“We try to have our manufacturing employees trained in as many positions throughout the factory as possible,” Thompson says. “Being adaptable to changes through cross-training is crucial. After an employee becomes adept at their position, they will participate in the training of employees from other departments or new employees. We keep all employees abreast of their performance by communicating quality, productivity and overall performance data.”

Thompson recently discussed other company and industry issues with Manufacturing Today.

Manufacturing Today: What are some challenges the company is experiencing?
Rick Thompson: At the present time, the biggest challenge is the increasing metal prices. Nickel has increased from $2.50 per pound in the summer of 2002 to over $15 per pound in August 2006. Copper has gone from $0.69 per pound to $3.50. The majority of our products contain copper or nickel.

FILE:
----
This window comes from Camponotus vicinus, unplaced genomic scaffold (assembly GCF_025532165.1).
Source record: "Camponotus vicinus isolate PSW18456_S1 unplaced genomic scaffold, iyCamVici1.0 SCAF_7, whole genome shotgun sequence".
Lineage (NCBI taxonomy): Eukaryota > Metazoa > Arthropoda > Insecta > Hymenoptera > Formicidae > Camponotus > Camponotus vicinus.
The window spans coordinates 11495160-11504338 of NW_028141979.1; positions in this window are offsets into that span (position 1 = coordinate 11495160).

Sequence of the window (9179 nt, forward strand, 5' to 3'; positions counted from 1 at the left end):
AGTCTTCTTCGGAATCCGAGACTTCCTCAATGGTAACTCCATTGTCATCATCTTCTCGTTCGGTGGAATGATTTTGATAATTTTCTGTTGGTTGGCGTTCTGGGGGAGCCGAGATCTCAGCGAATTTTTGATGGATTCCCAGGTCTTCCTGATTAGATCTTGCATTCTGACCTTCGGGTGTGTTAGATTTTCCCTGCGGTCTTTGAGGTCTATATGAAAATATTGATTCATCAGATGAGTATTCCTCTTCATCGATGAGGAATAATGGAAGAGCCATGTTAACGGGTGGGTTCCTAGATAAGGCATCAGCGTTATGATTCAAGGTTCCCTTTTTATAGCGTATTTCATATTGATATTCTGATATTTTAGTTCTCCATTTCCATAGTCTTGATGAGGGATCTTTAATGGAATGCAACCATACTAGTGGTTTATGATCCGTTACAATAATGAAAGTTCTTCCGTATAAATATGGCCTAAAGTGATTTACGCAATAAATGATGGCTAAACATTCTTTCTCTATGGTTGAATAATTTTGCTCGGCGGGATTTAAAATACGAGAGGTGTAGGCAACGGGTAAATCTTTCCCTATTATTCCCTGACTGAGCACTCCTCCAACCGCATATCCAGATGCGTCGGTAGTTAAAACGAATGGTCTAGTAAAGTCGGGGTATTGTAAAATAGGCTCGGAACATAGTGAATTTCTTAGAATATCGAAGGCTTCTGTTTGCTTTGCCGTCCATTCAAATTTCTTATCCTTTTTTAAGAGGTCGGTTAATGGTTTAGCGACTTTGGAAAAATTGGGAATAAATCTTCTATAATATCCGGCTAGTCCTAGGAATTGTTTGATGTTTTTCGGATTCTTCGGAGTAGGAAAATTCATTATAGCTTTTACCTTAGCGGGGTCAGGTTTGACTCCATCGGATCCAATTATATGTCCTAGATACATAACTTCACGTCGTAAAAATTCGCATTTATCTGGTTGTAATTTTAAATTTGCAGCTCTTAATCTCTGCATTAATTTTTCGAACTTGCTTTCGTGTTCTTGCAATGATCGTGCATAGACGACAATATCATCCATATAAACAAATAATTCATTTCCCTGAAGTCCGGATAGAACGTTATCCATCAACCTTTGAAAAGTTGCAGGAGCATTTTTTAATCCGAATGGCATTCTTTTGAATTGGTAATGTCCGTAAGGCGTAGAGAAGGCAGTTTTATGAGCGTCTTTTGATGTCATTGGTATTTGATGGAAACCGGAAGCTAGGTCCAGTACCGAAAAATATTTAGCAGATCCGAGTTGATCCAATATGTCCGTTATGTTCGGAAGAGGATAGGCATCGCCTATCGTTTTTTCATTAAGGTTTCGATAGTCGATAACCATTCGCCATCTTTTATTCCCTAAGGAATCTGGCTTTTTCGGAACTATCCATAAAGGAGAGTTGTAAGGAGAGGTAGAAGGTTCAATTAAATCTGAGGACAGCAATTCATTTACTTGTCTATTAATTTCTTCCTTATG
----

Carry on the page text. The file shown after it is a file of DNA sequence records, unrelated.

We try to avoid (charging our customers more) by becoming more efficient in other areas – we try to leverage our geographical proximity to add value to the fact that (we are close to customers) and make a quality product and deliver it on time. We always do all we can do to set ourselves apart from a quality standpoint.

MT: What else sets Ken-tron apart from its competitors?
RT: Ken-tron has two distinct product lines: drawn wire and metal stampings. We take wire or cable raw material and pull it thru dies to make it smaller diameters. With the metal parts, we take metal in strip form and create components to customer specifications and drawings. The set-apart factor in both product lines is the ability to manufacture a small close tolerance product. We make metal parts to tolerances of +-.00015 and wire to +-.0001.We are also distinctive by our ability to produce three types of metal stampings: progressive die, multi-slide or four slide and transfer press or deep drawn.

MT: How is your company maintaining/improving manufacturing quality?
RT: We use our AS 9100 and ISO quality system as a tool for continuous improvement. Ken-tron communicates with our customers continuously ensuring that the products and services they want are what they receive. We have employee training, both in-house and off-site, proceeding constantly.

MT: How do your customers define quality?